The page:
Surgery should not be postponed in neonates with epilepsy, study says

28 Jun 2021
Surgery should not be postponed in neonates with epilepsy, study says

Performing epilepsy surgery in the first few months of life of infants with epilepsy is beneficial, resulting in good seizure control, as shown in a recent study. More importantly, when done by highly experienced teams, the procedure does not pose an increased risk of permanent morbidity.

The study looked at 64 infants who underwent “ultra-early” (in the first 3 months of life) surgery for epilepsy. Data on patient characteristics, surgical details, epilepsy outcome, and complications were collected and analysed.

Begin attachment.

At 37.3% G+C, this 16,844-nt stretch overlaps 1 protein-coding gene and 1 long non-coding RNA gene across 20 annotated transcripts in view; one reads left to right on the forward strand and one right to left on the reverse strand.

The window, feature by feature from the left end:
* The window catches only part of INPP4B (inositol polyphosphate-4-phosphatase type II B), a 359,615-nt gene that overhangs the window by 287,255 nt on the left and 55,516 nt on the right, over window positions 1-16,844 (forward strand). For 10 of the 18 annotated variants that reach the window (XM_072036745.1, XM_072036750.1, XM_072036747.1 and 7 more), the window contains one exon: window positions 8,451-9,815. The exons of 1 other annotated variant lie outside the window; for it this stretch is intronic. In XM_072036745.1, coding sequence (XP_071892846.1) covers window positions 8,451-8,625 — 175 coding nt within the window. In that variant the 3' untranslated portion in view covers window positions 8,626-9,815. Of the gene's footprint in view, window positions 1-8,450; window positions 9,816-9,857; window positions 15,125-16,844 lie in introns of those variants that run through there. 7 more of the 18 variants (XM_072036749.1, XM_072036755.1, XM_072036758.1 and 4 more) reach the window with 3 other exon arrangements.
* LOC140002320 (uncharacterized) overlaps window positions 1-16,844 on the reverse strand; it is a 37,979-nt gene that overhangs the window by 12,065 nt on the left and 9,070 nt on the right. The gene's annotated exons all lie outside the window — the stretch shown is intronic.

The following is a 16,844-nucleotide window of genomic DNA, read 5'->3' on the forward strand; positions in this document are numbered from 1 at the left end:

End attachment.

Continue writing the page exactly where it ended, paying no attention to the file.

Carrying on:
In the cohort, the most common cause of epilepsy was cortical dysplasia (n=28), followed by hemimegalencephaly (n=17) and tubers (n=5). Most of the infants received hemispheric surgeries (48 procedures). There were two cases that were intentionally staged, and one was unexpectedly aborted.

Blood products were given to nearly all patients. There were no documented incidences of perioperative deaths and major unexpected permanent morbidities. Meanwhile, a quarter of the infants who underwent hemispheric surgeries developed hydrocephalus.

In terms of efficacy, 66 percent of the patients achieved excellent epilepsy outcome (International League Against Epilepsy grade I) over a median follow-up of 41 months. There was a parallel reduction in the number of antiseizure medications (median, two drugs; p<0.0001).

Finally, the type of surgery (hemispheric or more limited resections) did not significantly influence outcomes.

The findings suggest that epilepsy surgery is safe and should not be postponed to treat drug-resistant epilepsy in very young infants.

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